Wednesday, February 15, 2012

Winter Training: 'CanaDawgs' Getting it Done Indoors



The above video, posted yesterday, shows the the Washington Huskies in action on land during a winter training session not unlike the one I visited three weeks ago–look for a write up, including an interview with men's coaches Michael Callahan and Luke McGee in Rowing News' March issue–with line upon line of ergs, and the intensity building throughout as each rower works toward a personal best and a team goal. (Looking at the personnel, it appears that this video was shot last season, as 2011 Pan Am Champ Ty Otto is seated next to Hans Struzyna near the middle of the first or second row–see 2:28-2:41–and Anthony Jacob is present as well.) Just recently, the 'Dawgs' visited the Canadian national team for a training camp, covering 100km in just two days at Shawnigan Lake. The relationship between the Huskies and the Canadian national team is quite a strong one at the moment, with several former Huskies are training with the Canadian men's eight–Will Crothers, Rob Gibson, and Conlin McCabe (McCabe is, in fact, still a Husky, but taking the year off to train for London). In addition to these three, Dave Calder (Beijing silver medalist in the men's pair, with partner and Cal alum Scott Frandsen–somehow they manage to get along) and Anthony Jacob are also training with the Canadian squad.

Given this level of crossover, it is impossible not to notice the similarity between the above video, and the one below, posted to YouTube by Will Crothers last year:



The field in the men's eight is going to be very strong in London. With rumors swirling about Team GB's lineups and priorities, as well as shifting going on in the Australian squad as Duncan Free and either Fergus Pragnell or Will Lockwood will push two of last year's bronze medalists in the prioritized M4- into the M8+ (an eight that was perhaps one bad stroke from third place last season), not to mention the dominant German 'Achter' and what we feel will likely be a strong U.S. entry, the race for the podium in London will be an intense one. While glimpses of work and training session details might seem to many like insider information, not to be shared, as Canada's Kevin Light said in a Rowing News interview (referencing his film, The Spracklen Philosophy) not long ago:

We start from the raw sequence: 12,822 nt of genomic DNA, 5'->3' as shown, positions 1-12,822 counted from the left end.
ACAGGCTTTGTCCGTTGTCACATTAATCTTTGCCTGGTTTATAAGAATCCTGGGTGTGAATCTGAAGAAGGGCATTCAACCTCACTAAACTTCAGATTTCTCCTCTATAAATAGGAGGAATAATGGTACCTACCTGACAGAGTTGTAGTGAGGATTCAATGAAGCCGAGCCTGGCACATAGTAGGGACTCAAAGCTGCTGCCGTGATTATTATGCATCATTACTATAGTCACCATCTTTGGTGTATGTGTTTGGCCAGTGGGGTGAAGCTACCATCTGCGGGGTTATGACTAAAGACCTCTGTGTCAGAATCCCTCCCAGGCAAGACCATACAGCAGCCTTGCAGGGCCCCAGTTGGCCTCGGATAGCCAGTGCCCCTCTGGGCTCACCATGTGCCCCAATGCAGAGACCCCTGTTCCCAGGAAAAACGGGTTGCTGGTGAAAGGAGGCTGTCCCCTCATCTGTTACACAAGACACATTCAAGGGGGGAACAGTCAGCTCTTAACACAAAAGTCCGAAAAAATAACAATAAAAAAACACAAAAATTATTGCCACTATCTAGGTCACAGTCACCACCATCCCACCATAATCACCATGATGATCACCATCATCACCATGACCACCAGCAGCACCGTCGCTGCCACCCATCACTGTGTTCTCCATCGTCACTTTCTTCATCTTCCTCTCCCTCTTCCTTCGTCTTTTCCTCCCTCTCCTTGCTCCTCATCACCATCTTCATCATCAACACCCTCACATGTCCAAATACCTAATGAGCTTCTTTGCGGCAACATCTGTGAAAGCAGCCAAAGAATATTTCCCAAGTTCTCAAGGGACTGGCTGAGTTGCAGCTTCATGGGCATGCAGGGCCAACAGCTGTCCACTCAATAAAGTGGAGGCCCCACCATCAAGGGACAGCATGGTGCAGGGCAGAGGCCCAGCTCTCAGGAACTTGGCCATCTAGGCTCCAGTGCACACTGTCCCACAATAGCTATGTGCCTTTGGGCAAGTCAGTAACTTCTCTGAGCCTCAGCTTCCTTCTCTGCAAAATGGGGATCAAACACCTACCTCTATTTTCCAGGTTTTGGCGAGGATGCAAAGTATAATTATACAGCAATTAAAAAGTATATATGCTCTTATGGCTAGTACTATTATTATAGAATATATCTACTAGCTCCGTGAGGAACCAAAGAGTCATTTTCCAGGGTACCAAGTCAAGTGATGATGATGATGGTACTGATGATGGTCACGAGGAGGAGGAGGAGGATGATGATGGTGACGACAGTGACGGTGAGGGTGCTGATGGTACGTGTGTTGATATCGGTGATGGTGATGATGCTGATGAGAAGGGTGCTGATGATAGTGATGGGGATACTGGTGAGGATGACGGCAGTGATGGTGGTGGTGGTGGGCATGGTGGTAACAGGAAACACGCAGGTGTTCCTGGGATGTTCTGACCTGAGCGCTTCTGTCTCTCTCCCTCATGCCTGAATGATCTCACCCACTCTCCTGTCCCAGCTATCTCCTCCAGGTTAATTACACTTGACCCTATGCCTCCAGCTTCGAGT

I had no hesitation showing by means of video or photography the intensity of work or the quality of rowing from inside our training camp. I believe every successful rower and every successful coach knows that you need to train hard to win. There is no magic formula revealed in this video, and I don't think showing people from other countries that we trained hard to achieve what we did will make it any easier to do. In some cases it may make it even harder to do.

-RR

2 comments:

  1. Having watched the The Spracklen Philosophy there is about much training "detail" as there is in a GB crew update...

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    1. Thanks for the comment! The point is not to indicate that 'The Spracklen Philosophy' is loaded with details about training–the point is to say that more athletes are sharing training data (i.e. test scores/breakdowns, video from training sessions, etc.) than they have in the past (Drew Ginn, Eric Murray, et al., many of whom we have written about here before). Light's quote does a nice job of summing up the reasons for athletes being comfortable with such information sharing.

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